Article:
We all know that Harvey Weinstein has a myriad of personal legal problems. But it is also pretty clear by now that his former company is looking at potential legal trouble for ignoring, overlooking and/or sweeping his terrible acts of sexual misconduct under the rug. These unfortunate incidents are a reminder to employers to review, update (if necessary) and reiterate harassment policies with employees and provide appropriate training for supervisors and managers. Harassment and discrimination policies should be in place (ideally in an employee handbook) which specifically provides that:
- Any employee who experiences, witnesses, or learns of harassing conduct should report the conduct.
- All such complaints of harassment will be investigated promptly and thoroughly.
According to the Equal Employment Opportunity Commission (EEOC) Guidelines, a duty to investigate arises when an employer receives a complaint or otherwise learns of alleged harassment in the workplace. The EEOC Guidelines further provide that after remedial action, the employer has a duty to make follow-up inquiries to ensure the harassment has not resumed and the victim has not suffered retaliation. Additionally, almost every state has laws in place which create an affirmative duty on the employer to investigate and remedy harassment.
When a complaint is made, the employer’s duty to investigate arises without regard to whether the complainant wants an investigation, even if the complainant has agreed that certain reported incidents need not be investigated. Even if a claim appears to be fabricated by the complainant, the claim should be thoroughly and seriously investigated. In appropriate cases, interim measures (for example, temporary transfer or non-disciplinary leave of absence with pay) should be utilized to prevent continued serious misconduct prior to concluding the investigation.
Then it is time to get the investigation process rolling:
The investigator must be properly trained, have credibility and be in upper-level management. Outside investigators may be appropriate in certain instances.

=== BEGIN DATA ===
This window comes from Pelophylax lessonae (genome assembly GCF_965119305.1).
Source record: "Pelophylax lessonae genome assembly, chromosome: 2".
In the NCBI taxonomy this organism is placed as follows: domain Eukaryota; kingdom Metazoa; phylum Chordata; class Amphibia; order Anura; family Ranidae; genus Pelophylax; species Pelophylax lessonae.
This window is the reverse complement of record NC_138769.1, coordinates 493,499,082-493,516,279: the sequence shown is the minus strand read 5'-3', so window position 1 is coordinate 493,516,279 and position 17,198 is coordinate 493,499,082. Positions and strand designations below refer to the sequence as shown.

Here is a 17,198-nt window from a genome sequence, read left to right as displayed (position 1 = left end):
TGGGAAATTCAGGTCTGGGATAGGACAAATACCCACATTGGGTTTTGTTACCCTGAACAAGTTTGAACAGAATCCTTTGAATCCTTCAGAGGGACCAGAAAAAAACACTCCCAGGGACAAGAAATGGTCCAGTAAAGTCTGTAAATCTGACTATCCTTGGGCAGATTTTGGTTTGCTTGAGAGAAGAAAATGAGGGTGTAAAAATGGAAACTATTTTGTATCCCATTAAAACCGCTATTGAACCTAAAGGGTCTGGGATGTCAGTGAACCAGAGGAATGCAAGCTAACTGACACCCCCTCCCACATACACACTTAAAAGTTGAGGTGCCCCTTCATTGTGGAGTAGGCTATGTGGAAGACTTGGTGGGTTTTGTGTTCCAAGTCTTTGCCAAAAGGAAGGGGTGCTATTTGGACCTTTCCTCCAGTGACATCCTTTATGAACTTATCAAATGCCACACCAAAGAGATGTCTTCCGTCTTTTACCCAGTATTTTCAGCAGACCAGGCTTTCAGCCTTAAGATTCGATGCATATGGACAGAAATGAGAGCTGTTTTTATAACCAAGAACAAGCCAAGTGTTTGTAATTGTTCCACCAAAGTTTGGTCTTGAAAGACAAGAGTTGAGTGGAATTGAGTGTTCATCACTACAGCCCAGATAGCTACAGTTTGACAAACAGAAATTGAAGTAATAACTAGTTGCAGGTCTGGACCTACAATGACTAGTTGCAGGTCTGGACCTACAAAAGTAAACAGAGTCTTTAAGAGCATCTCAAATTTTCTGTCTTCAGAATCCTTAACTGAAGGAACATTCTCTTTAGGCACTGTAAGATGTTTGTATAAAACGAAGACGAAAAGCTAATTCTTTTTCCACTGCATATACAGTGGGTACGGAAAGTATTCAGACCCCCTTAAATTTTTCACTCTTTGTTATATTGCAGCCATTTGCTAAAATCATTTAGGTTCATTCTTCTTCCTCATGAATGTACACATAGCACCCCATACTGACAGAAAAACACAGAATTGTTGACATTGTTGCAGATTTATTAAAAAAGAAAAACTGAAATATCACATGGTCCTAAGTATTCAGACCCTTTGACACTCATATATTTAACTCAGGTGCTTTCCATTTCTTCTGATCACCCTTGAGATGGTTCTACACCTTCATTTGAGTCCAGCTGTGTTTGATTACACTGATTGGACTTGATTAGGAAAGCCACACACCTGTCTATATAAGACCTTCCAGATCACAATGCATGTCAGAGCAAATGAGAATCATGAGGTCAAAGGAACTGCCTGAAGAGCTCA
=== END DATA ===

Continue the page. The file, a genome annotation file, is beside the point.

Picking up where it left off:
The investigator should develop detailed, factual evidence of the incident and nature of any complaints or protests by the individual alleging the harassment.
- Use a standardized procedure;
- Identify documentation;
- Identify interviewees and order; and
- Document everything.
The investigator and employers should document interviews during the investigation and take detailed notes. Do not include own opinions or other observations in these notes. The interviewer should not intimidate the witness nor promise absolute confidentiality in case this matter ends up in litigation.
After all interviews have concluded, a report should be prepared by the investigator. The investigator should then present the report to the relevant company personnel.
Once all of the evidence is in, interviews are finalized, and credibility issues are resolved, management should make a determination as to whether harassment occurred. This determination may be made by the investigator or by a management official; however, it is recommended that this decision be made by someone other than the investigator.
Once a determination has been made, the employer must inform the parties. If there is wrongdoing, that person should be re-trained on harassment matters and/or disciplined in writing depending on the nature of the conduct. The employer should also reiterate the company’s policy against retaliation and place a summary of the actions taken, but not allegations, in the alleged wrongdoer’s personnel file. Due to defamation concerns, investigation conclusions and allegations should not be in the personnel file.
When informing a complainant, the employer should consider giving the complainant an opportunity to respond if the tentative finding of the investigation is that there was no violation of policy or that the evidence is insufficient. If there was discipline, the employer should notify the complainant that appropriate action has been taken and the employer fully expects that no problems will recur, reiterate the employer’s interest in being immediately notified should any further problems occur (including retaliation) and document this conversation in a letter or memo.
An investigation may or may not end with a determination that harassment occurred. Numerous factors may have to be considered depending on whether it was an inconclusive investigation; the degree of misconduct; what disciplinary action to impose; whether there are changes in the workplace; or what to do if the entire complaint had been fabricated for any number of reasons.
The employer should periodically check with the complainant to see if their work environment is free of problems and document the steps taken to follow up on the employee’s initial response.
Attention to detail and documentation throughout the procedure create the best defense against harassment liability.